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Schertz Bankruptcy AttorneyFinancial issues are one of the most common factors that can lead to the breakdown of a marriage. Disagreements can range from a difference of opinion about how to handle savings, purchases, and the payment of expenses to more serious issues, such as one spouse hiding money from the other or wasting funds on lavish purchases or gambling. When a couple has significant debts, either spouse may feel that bankruptcy would be a good solution. However, this can be a difficult issue to address for a couple that is considering divorce or has already begun the divorce process, and if it is not handled correctly, it can lead to financial problems for both parties. When determining how to address bankruptcy and divorce, a couple can work with an attorney to determine the best approach to take.

Should We File for Divorce or Bankruptcy First?

Determining the appropriate time to file for bankruptcy will usually depend on the type of debt relief that one or both spouses are seeking. Spouses who have large unsecured debts, such as credit card balances, but do not have secured debts, such as home mortgages or auto loans, may be looking to file for Chapter 7 bankruptcy. In these cases, it may be beneficial for a couple to file for bankruptcy together before filing for divorce. As long as the spouses are able to pass the means test and complete other requirements during this type of bankruptcy, they can have their debts discharged before moving forward with their divorce. This will simplify the process of dividing marital property and ensure that both spouses will be able to move on with their lives and support themselves once their divorce has been finalized.

If a couple does not pass the means test to qualify for Chapter 7 bankruptcy, or if they have secured debts, they may be required to use Chapter 13 bankruptcy to consolidate and repay certain types of debts. It is usually not a good idea to do so before filing for divorce since this type of bankruptcy will create a repayment plan that will last between three and five years. Divorce will affect both parties’ financial circumstances and their ability to complete the repayment plan. If a couple has an existing repayment plan when they file for divorce, their bankruptcy case may need to be reopened and separated between the parties, or it may even be dismissed.

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Chapter 13 can write off some or all of the non-support debts included in your divorce. But it comes with some potential disadvantages.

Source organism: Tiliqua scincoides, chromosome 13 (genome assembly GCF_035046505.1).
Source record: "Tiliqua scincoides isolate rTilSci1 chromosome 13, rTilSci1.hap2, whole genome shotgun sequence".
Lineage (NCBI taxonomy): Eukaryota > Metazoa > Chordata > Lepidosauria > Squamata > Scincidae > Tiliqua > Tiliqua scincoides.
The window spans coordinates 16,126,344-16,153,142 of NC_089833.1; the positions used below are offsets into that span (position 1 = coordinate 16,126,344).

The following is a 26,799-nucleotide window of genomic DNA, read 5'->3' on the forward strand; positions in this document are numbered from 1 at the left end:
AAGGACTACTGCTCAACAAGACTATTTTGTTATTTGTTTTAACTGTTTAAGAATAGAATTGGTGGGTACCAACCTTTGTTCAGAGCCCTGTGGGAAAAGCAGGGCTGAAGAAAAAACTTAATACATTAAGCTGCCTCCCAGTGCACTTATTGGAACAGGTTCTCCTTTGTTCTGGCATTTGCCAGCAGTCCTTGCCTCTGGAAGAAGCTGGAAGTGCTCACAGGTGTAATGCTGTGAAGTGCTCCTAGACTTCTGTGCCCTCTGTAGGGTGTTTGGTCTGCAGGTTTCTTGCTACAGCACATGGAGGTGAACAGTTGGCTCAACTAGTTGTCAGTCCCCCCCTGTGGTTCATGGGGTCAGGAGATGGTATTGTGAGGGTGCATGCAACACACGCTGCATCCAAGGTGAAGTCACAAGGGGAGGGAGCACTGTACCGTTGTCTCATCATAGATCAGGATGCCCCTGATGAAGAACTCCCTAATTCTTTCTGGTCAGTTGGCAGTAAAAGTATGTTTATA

Last week we explained how Chapter 7 cannot write off non-support divorce debts, but Chapter 13 can. We said if you owe a significant debt created by your divorce decree (for other than child or spousal support) you should talk with a bankruptcy lawyer. Don’t necessarily think that Chapter 13 is your best option with this kind of debt. Chapter 13 has advantages and disadvantages. We get into these now so you can start to see which option is best for you.

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Chapter 13 enables you to discharge—legally write off—some or all of any non-support debts included in your divorce. Chapter 7 does not do this.

“Discharging” a Debt or Legal Obligation

When you successfully complete a consumer bankruptcy, you get a discharge of some or all of your debts. When a debt is discharged the creditor is legally forbidden to take any action “to collect, recover or offset any such debt.” See Section 524 (a)(2) of the Bankruptcy Code. The debt has become legally uncollectible. So, one of your main goals in bankruptcy is to discharge all your debts, or as many debts as the law allows.

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Bankruptcy prevents or stops only certain limited divorce/family law proceedings. Others, including collection of ongoing support, continue.

Our last several blog posts have been about creditor collection actions stopped or not stopped by a bankruptcy filing. Today we get into divorce and family court related proceedings and debts.

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If getting separated or divorced while in a Chapter 13 case, you’ll likely each need a new lawyer for independent advice about what to do.

Last time we explained an important option for spouses filing a Chapter 13 together: “severing” their case into two if they later separate or divorce. That allows each spouse to do whatever they want to do with their side of the case. Each person can either continue in the Chapter 13 case, convert to Chapter 7, or dismiss out of bankruptcy altogether.

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